Elderhood can be a time for reflection, renewal, generativity, spiritual growth, and living life abundantly. It’s common at this stage of life for a person to look at his or her past to make sense of life and to find meaning for the present.
Much of this can become overwhelming without a little guidance. This can become an emotional experience as well as someone in their elder years recounts every detail of their life.
Everyone has some kind of legacy they’re going to leave behind, and it’s important someone like you or a loved one finds a way to make it count. If a family member has no immediate outlet to do this, then you can help them find a way.
So what legacy do you want to leave behind? Here’s some ways to do it for yourself, or for a close family member, so every relative passes it on for future generations.
Perhaps one of your family members isn’t in the best health, and they’re starting to feel depressed about what their life really means. While older people start to find larger meaning in their lives at this stage, they may need some encouragement if they have no outlet to express themselves.
Take some time out to listen to their stories, and encourage them to bring up stories. For a close family member, a good way to start is to bring a digital recorder and record everything your relative says. By playing it back for them, it may encourage more stories, knowing their stories are on record for posterity.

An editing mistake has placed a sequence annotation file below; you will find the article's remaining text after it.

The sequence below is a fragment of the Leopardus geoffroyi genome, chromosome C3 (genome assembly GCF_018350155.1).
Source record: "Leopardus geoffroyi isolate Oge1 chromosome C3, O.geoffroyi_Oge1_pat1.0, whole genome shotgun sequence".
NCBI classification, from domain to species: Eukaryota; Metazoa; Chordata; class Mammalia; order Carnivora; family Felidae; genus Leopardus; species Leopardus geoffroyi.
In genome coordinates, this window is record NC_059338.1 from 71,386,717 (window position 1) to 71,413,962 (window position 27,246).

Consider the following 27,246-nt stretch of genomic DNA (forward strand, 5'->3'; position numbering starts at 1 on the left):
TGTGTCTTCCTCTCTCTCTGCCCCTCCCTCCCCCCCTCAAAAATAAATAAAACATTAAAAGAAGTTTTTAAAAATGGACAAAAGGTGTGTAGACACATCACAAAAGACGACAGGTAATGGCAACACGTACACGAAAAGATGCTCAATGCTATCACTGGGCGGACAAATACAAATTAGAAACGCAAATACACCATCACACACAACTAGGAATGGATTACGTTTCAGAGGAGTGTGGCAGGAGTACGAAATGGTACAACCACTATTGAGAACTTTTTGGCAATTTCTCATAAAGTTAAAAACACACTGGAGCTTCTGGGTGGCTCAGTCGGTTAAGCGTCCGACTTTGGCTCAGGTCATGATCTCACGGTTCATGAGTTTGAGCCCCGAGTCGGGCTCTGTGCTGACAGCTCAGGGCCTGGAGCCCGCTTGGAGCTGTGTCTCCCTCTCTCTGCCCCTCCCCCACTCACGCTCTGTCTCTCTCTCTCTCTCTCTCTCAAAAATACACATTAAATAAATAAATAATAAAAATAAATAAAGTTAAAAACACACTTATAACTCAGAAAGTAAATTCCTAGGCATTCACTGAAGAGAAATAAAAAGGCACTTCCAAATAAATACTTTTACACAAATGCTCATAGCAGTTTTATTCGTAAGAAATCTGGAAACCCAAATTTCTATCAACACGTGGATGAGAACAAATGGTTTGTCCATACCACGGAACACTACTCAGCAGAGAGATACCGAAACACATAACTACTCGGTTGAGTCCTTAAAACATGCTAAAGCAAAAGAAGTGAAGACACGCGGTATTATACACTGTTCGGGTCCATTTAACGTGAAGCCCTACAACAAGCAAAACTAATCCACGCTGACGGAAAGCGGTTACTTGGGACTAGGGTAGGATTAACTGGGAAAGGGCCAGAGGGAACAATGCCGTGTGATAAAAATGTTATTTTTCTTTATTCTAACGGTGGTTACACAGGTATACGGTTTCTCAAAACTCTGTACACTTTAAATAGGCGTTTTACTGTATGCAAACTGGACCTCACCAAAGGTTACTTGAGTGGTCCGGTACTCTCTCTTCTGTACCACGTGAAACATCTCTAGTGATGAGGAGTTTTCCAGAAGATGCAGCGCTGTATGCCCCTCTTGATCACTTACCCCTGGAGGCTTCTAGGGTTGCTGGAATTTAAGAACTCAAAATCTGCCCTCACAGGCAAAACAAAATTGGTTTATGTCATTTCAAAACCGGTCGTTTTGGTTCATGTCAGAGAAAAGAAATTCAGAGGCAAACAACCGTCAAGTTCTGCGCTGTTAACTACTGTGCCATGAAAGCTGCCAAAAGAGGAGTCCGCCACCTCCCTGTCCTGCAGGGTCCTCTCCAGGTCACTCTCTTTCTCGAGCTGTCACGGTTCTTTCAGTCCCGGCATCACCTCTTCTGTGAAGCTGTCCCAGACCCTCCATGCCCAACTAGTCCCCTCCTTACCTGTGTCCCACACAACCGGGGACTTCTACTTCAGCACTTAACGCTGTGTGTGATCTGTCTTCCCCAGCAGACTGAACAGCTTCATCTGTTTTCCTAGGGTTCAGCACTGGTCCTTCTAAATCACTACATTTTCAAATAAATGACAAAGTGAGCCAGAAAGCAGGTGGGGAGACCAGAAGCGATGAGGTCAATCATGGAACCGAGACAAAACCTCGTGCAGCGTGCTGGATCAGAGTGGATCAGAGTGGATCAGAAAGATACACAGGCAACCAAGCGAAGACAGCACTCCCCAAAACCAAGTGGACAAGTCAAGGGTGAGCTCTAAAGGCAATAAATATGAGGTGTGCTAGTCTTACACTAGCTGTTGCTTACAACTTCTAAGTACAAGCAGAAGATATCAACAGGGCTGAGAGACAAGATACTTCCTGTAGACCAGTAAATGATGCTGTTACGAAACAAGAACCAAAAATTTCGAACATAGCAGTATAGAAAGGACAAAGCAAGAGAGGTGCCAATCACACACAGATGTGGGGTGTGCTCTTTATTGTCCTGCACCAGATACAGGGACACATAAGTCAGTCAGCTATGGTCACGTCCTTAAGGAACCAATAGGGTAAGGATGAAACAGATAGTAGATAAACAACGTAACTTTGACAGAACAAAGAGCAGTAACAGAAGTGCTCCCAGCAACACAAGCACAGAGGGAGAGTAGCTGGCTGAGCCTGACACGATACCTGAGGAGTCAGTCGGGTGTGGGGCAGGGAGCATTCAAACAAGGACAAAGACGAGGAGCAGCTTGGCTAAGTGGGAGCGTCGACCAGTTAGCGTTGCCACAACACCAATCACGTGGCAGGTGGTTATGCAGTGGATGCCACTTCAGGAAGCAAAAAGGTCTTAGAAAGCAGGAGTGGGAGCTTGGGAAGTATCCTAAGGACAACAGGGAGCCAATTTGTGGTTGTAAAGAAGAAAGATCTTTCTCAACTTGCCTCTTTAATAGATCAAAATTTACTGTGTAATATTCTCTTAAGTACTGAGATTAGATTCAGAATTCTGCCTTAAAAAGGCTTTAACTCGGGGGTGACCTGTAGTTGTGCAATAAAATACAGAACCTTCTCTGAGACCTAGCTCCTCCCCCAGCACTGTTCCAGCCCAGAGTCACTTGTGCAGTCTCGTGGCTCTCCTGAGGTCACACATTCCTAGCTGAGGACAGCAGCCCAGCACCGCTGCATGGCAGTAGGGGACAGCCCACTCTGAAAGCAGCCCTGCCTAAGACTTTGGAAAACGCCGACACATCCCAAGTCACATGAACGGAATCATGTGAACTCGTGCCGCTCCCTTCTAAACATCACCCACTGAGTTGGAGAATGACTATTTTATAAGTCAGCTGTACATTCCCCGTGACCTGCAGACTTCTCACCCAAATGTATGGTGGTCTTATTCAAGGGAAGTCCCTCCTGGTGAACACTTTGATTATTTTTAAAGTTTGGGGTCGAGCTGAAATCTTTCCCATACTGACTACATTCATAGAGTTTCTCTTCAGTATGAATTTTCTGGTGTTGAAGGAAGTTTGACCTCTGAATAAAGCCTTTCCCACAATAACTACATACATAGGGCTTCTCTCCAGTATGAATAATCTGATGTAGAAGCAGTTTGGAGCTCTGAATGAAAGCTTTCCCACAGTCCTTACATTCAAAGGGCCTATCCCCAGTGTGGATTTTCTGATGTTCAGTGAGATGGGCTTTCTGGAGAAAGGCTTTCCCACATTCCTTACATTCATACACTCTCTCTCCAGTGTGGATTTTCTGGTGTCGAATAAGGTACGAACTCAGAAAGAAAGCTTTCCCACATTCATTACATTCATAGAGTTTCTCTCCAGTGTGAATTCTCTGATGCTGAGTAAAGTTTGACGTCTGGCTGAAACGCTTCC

In some cases, though, the elder relative may have trouble trying to find meaning in their life. Help them find the people and causes that are most important to them. This all starts by listening carefully to their stories about the people they perhaps worked with or played a part in their own lives.
You can do this on your own if you’re trying to find your own life legacy. Thanks to search engines, it’s easy to find information on the people who might still be alive who made differences in your life, or a loved one.
It’s here where you need to start exploring the details in what a legacy really means.
One thing to remember about putting together a legacy is that it can sometimes become painful due to challenges in everyone’s life. War memories, especially, are sometimes repressed in older people for decades. Once they start to talk about those memories out loud to process their legacy, it could lead to very emotional moments.
Regardless, this is a healthy process and very essential to help form a lasting legacy. Connecting people who played a part in your relative’s life helps make their legacy all the most meaningful, particularly when recording it through audio or video.
Take the necessary time to make this happen, because it could take time for your loved one to explore every aspect of their life. Reconnecting them with those who played a part in their life could take time as well.
No matter what the legacy is your loved one leaves behind, don’t forget to share it with others. Sharing it with all of your children and relatives (or friends) inspires to make the legacy all the more fruitful in what it does to improve others.
We all know war memories shape how future generations think. Even ordinary life events can help inform others in your family about how to live a better life and doing the same for their children.